Date of Award



© 2022 Rachel Seeber-Conine

Document Type


Degree Name

Doctor of Education (EdD)



First Advisor

Gizelle Luevano

Second Advisor

Debra Welkley

Third Advisor

Stephen Danna


Research in higher education indicates students may disclose personal trauma and/or sensitive information in their college classrooms when learning about sensitive academic content; and as a result, these situations may trigger disclosure of previous and/or current personal traumatic experiences (Greener et. al., 1984; Lindecker et. al., 2021; Papadatou-Pastou et al., 2019). However, research relating to online disclosures by students, especially in asynchronous courses, is limited (Hew, 2005; Lindecker et al., 2021; Lister, et al., 2021) despite continual increase in enrollment of online studies in the United States (National Center for Educational Statistics, 2020). This research study narrows the gap in literature related to disclosures in online environments and instructors' ability to recognize and respond during these difficult moments. Given the rapidly accelerating number of students taking online courses, it is critical for higher education stakeholders to reflect on the disclosures of trauma and sensitive information in online courses to better support instructors and students in remote environments. This narrative inquiry study explored the lived and told stories of asynchronous online instructors and underscores the need for additional training in higher education to better support instructors when academic content and other circumstances results in student self-disclosures of personal trauma and/or sensitive information in asynchronous courses. Using Bandura’s (1977, 1986, 1994, 1999) selfefficacy theory to guide this study and drawing on the four antecedents of performance experiences, vicarious (learning) experiences, verbal persuasion (encouragement) and physiological (emotional) states, this study answered two research questions: (1) How do instructors handle disclosure of personal trauma when teaching sensitive academic content that may trigger previous and/or current personal traumatic experiences within their asynchronous online undergraduate students? And (2) How prepared do instructors feel to recognize signs of personal trauma in their students when teaching asynchronous online classes? Findings from this study indicate instructor's self-efficacy levels are generally high relative to antecedents of verbal persuasion, and physiological states. In addition, while instructor’s self-efficacy level are high with respect to performance experiences (recognition of disclosures) conversely there appears to be vulnerabilities in instructor’s self-efficacy levels surrounding performance experiences (specific to levels of preparedness with respect to instructor training/skillset when responding to disclosures) and vicarious experiences. As well, this research indicated the need for increased support and training for higher education instructors to better recognize and respond to these difficult disclosures by students in their asynchronous online courses. All participants reported providing disclaimer statements to students and the benefits of employing these disclaimer statements to asynchronous students, either regarding mental health and community resources available and/or providing messages relative to sensitive content being taught in the modules in their courses.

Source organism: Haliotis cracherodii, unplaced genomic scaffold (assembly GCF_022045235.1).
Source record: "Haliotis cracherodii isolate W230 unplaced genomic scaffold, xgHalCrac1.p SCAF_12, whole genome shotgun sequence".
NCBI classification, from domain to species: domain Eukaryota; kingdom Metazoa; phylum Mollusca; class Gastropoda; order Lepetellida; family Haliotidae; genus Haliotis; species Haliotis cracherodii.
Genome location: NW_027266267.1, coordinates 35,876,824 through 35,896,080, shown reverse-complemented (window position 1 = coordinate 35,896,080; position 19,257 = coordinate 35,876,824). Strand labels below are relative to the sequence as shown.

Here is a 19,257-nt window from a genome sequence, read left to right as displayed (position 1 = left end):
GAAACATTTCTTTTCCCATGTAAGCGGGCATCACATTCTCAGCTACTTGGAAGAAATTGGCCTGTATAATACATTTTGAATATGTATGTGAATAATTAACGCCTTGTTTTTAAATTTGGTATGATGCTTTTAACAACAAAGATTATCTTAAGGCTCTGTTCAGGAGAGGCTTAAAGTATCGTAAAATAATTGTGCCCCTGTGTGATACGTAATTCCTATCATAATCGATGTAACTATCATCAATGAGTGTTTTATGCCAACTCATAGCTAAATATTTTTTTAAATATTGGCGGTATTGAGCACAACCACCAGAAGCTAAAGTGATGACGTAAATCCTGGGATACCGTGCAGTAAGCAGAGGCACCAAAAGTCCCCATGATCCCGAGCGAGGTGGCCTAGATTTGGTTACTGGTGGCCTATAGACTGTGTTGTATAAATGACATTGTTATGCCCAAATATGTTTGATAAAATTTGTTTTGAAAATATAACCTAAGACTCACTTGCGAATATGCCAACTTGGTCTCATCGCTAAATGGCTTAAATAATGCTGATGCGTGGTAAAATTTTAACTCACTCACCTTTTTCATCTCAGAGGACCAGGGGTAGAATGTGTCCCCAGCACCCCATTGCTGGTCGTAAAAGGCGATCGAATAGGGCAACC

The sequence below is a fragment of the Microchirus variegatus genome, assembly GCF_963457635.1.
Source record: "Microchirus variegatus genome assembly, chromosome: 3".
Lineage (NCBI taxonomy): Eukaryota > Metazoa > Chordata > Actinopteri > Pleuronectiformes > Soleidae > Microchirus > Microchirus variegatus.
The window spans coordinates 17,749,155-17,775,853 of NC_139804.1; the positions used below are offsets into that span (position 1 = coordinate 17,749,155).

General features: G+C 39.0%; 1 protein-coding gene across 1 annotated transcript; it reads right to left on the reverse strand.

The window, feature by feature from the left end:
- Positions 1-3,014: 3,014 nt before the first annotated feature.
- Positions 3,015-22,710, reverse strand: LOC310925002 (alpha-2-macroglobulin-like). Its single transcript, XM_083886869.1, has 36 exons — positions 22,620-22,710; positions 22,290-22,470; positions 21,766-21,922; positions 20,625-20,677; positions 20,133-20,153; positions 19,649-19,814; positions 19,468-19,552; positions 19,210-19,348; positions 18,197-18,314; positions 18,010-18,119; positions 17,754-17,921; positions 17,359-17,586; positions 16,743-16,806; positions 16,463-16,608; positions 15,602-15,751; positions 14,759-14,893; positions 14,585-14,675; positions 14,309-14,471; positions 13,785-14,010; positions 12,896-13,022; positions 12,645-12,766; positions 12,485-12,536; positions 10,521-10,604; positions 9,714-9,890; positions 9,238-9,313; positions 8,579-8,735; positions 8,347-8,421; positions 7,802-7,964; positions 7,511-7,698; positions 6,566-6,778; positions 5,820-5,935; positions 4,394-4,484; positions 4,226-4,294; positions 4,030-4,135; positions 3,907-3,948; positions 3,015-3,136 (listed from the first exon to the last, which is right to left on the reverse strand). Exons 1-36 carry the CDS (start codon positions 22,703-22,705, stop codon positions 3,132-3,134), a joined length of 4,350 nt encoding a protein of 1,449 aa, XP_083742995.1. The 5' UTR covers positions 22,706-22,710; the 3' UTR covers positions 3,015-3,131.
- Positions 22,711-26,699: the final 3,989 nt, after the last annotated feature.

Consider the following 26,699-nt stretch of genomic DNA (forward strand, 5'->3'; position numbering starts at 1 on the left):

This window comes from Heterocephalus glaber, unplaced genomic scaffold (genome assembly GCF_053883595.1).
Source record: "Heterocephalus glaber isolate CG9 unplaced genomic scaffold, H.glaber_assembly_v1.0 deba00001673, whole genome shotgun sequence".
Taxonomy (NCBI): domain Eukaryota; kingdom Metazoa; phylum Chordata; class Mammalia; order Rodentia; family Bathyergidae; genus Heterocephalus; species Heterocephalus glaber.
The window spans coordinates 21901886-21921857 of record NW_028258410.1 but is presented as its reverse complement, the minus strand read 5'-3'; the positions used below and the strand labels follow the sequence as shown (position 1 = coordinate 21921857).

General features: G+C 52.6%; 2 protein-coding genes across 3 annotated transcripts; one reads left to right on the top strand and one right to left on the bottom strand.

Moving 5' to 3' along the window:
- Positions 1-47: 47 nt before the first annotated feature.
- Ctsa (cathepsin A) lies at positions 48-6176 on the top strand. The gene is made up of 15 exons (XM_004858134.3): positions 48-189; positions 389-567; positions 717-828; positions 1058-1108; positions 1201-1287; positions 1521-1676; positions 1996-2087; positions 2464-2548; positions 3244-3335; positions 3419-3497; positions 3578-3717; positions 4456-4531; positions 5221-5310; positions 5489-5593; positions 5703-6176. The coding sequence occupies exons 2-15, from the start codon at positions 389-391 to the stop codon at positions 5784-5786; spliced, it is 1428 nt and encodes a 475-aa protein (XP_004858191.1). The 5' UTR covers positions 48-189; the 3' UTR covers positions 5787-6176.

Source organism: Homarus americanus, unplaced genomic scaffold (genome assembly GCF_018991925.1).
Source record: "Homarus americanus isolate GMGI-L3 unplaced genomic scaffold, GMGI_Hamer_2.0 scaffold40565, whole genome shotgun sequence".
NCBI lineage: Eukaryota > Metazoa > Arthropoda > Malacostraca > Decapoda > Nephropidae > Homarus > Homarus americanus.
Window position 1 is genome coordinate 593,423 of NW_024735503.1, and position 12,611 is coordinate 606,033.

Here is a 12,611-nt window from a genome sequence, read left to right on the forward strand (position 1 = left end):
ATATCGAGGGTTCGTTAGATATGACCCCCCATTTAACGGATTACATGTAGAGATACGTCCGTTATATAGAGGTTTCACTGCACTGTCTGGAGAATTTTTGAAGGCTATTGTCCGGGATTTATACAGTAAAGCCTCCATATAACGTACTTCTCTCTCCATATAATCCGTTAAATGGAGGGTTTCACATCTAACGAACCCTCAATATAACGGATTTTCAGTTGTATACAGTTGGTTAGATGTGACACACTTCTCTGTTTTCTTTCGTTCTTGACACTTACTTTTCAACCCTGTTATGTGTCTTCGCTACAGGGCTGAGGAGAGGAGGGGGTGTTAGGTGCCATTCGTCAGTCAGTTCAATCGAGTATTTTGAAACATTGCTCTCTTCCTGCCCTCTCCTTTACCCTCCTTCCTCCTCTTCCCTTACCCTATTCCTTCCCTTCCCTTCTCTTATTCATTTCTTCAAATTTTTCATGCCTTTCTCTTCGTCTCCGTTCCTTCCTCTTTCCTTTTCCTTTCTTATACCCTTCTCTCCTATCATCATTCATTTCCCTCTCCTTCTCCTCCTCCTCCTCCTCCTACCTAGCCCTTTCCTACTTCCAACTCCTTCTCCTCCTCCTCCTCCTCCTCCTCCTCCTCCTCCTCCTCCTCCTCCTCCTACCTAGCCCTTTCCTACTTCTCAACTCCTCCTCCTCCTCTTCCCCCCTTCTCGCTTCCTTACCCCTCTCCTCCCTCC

Ed.D. Dissertation